Thank you for the music!

Music therapy charity The Spitz Charitable Trust celebrates its 10th anniversary this year. General manager Thom Rowlands shares how the charity uses the joy of live music to transform peoples’ lives

The Spitz, which was born at an iconic music venue of the same name in East London, became a charity on 12 December 2013.

Over the last 10 years their musicians, including some of those who performed at the original venue, have been providing intimate, participatory sessions for those who need them most, from babies in intensive care to people who’ve suffered brain injuries and those receiving end-of-life care.

The Spitz has been based at Bridgeside Lodge Care Home in Islington since 2018, where it has brought countless moments of joy and connection to residents. The charity also serves other care homes, as well as day centres and hospitals.

“There’s rarely that much of a plan,” general manager Thom Rowlands, told us. “The musicians will go and see who is around and spend time with them. It’s very organic.

“We work with small groups of five or six residents or can go to residents’ rooms if they are bed bound. It could be just a few songs or we can also have a bit of a chat if they need to have a bit of a whine because they are in a bad mood that day. That’s what we are there for.”

Bridgeside carer Asma Sharif said: “I know the residents like the music and are always asking when the next session is happening. Some of them love to sing. It makes them really happy. We see their mood change when they listen to the music. They calm down if they are in a bad mood.”

As well as providing joy to residents, Rowlands said the interactive sessions also benefit families.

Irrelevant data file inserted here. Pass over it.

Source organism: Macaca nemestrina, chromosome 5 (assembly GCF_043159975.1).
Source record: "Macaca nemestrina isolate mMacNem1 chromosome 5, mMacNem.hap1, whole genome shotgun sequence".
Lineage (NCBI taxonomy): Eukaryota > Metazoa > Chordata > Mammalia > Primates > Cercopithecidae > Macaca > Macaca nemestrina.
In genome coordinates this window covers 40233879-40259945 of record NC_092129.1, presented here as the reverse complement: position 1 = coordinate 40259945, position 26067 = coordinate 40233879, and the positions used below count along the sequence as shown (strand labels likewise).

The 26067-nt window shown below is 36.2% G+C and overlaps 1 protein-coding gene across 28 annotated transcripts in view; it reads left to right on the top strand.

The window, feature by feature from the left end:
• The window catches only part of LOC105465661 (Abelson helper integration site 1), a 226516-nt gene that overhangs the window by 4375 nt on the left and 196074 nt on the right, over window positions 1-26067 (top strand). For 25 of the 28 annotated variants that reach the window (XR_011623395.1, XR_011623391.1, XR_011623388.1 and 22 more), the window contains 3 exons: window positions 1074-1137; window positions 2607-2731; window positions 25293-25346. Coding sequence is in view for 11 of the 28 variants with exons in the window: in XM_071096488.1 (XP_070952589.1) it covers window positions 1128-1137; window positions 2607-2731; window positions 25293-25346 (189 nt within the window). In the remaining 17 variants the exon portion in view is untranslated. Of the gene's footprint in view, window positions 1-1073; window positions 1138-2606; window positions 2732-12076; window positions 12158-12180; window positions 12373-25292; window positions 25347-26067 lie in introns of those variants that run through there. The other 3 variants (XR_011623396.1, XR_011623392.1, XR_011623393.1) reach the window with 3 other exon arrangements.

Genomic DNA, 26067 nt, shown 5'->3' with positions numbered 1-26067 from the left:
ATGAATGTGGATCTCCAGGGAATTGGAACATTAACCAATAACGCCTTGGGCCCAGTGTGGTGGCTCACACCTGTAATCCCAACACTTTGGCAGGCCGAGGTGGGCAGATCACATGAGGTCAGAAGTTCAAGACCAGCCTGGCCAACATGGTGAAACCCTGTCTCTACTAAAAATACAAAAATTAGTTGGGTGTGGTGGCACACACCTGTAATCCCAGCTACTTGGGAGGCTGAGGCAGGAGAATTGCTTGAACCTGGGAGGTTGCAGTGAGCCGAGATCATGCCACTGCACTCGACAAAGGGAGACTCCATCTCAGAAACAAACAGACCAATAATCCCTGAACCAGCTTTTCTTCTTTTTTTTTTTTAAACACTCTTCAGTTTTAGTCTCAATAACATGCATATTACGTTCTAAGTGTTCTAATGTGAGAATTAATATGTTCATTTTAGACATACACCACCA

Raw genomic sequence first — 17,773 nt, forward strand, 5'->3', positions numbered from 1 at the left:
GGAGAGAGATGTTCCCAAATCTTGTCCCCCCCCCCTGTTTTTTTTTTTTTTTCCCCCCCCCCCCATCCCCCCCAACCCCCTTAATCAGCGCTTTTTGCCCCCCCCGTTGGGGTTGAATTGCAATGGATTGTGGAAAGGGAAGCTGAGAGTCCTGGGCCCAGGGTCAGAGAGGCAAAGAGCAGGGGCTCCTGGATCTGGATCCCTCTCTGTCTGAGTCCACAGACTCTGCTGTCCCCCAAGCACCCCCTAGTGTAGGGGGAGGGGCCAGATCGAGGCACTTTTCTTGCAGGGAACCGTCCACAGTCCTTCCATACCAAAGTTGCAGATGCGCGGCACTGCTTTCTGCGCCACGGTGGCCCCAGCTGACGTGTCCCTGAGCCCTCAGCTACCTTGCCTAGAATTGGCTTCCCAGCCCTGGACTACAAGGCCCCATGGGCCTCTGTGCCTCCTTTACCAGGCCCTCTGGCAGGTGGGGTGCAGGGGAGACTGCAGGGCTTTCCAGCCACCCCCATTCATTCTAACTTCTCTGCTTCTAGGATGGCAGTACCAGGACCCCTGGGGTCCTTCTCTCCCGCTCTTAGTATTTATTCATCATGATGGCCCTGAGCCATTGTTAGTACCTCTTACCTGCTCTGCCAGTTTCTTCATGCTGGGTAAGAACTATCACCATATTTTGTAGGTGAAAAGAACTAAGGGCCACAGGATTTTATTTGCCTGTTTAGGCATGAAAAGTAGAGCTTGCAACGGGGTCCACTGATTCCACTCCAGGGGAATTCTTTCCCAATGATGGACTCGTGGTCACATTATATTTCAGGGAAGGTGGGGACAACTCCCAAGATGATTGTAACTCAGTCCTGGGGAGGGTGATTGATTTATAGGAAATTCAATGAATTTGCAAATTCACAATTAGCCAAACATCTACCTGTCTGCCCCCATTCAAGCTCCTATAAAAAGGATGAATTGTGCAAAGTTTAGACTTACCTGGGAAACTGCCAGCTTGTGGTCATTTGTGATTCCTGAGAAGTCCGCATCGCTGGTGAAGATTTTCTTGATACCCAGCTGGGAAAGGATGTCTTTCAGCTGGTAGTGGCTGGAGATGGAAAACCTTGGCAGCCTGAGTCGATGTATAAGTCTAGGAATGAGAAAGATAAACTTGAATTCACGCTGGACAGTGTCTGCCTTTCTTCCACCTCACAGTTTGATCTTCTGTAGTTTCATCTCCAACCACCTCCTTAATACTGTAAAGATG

“Family members find seeing their nan dance and having a great time brings them a lot of comfort,” Rowlands said. “It can help with some of the guilt families can feel when putting their mum in a care home.

Benefits from the sessions are also felt by carers.

“If someone has had a music session in the morning they are in a better mood and more receptive to care,” Rowlands explained. “There’s not that friction when you are trying to help them wash or eat. They are more co-operative.

“Also, if residents are more receptive to eating and drinking, they tend to have fewer falls as their balance is better when they are hydrated.”

The Spitz has received NHS funding for the past two years in recognition of the preventative care and therapeutic benefits it provides.

“That felt like a real validation of the work we are doing,” Rowlands noted.

Looking back on the major milestones and highlights of its first decade, Rowlands picked out a recent BBC Breakfast feature on the charity. The Spitz was also honoured with an award from the Mayor of London in 2019.

The charity will continue to mark its 10th anniversary over the coming months with an album of original songs by residents planned, as well as a concert to celebrate its work featuring many of its past and present musicians.

“We are not limiting it to one day, we are making it a six-month celebration,” Rowlands said.

To further mark turning 10, The Spitz is launching a new website and PR campaign to raise awareness of its pioneering work and running a new crowdfunding campaign this year. 

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